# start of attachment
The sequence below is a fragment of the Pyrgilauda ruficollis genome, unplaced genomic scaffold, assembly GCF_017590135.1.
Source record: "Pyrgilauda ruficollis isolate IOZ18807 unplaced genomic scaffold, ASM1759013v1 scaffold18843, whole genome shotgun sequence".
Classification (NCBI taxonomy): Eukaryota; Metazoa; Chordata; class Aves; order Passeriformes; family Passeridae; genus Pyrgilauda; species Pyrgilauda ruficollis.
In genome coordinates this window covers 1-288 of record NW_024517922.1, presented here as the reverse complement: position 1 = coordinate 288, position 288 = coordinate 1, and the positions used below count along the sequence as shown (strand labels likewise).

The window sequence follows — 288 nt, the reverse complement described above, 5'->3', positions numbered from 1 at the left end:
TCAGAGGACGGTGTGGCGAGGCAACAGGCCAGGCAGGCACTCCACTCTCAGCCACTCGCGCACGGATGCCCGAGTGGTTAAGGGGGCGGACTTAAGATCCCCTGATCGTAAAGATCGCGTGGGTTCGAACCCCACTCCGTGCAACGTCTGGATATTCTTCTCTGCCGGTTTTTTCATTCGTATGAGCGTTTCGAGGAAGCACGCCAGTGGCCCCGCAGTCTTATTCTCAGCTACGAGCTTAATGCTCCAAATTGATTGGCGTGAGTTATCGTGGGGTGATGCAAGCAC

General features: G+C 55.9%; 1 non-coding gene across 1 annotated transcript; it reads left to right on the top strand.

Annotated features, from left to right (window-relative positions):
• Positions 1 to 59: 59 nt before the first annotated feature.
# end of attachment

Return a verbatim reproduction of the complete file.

The sequence below is a fragment of the Pyrgilauda ruficollis genome, unplaced genomic scaffold, assembly GCF_017590135.1.
Source record: "Pyrgilauda ruficollis isolate IOZ18807 unplaced genomic scaffold, ASM1759013v1 scaffold18843, whole genome shotgun sequence".
Classification (NCBI taxonomy): Eukaryota; Metazoa; Chordata; class Aves; order Passeriformes; family Passeridae; genus Pyrgilauda; species Pyrgilauda ruficollis.
In genome coordinates this window covers 1-288 of record NW_024517922.1, presented here as the reverse complement: position 1 = coordinate 288, position 288 = coordinate 1, and the positions used below count along the sequence as shown (strand labels likewise).

The window sequence follows — 288 nt, the reverse complement described above, 5'->3', positions numbered from 1 at the left end:
TCAGAGGACGGTGTGGCGAGGCAACAGGCCAGGCAGGCACTCCACTCTCAGCCACTCGCGCACGGATGCCCGAGTGGTTAAGGGGGCGGACTTAAGATCCCCTGATCGTAAAGATCGCGTGGGTTCGAACCCCACTCCGTGCAACGTCTGGATATTCTTCTCTGCCGGTTTTTTCATTCGTATGAGCGTTTCGAGGAAGCACGCCAGTGGCCCCGCAGTCTTATTCTCAGCTACGAGCTTAATGCTCCAAATTGATTGGCGTGAGTTATCGTGGGGTGATGCAAGCAC

General features: G+C 55.9%; 1 non-coding gene across 1 annotated transcript; it reads left to right on the top strand.

Annotated features, from left to right (window-relative positions):
• Positions 1 to 59: 59 nt before the first annotated feature.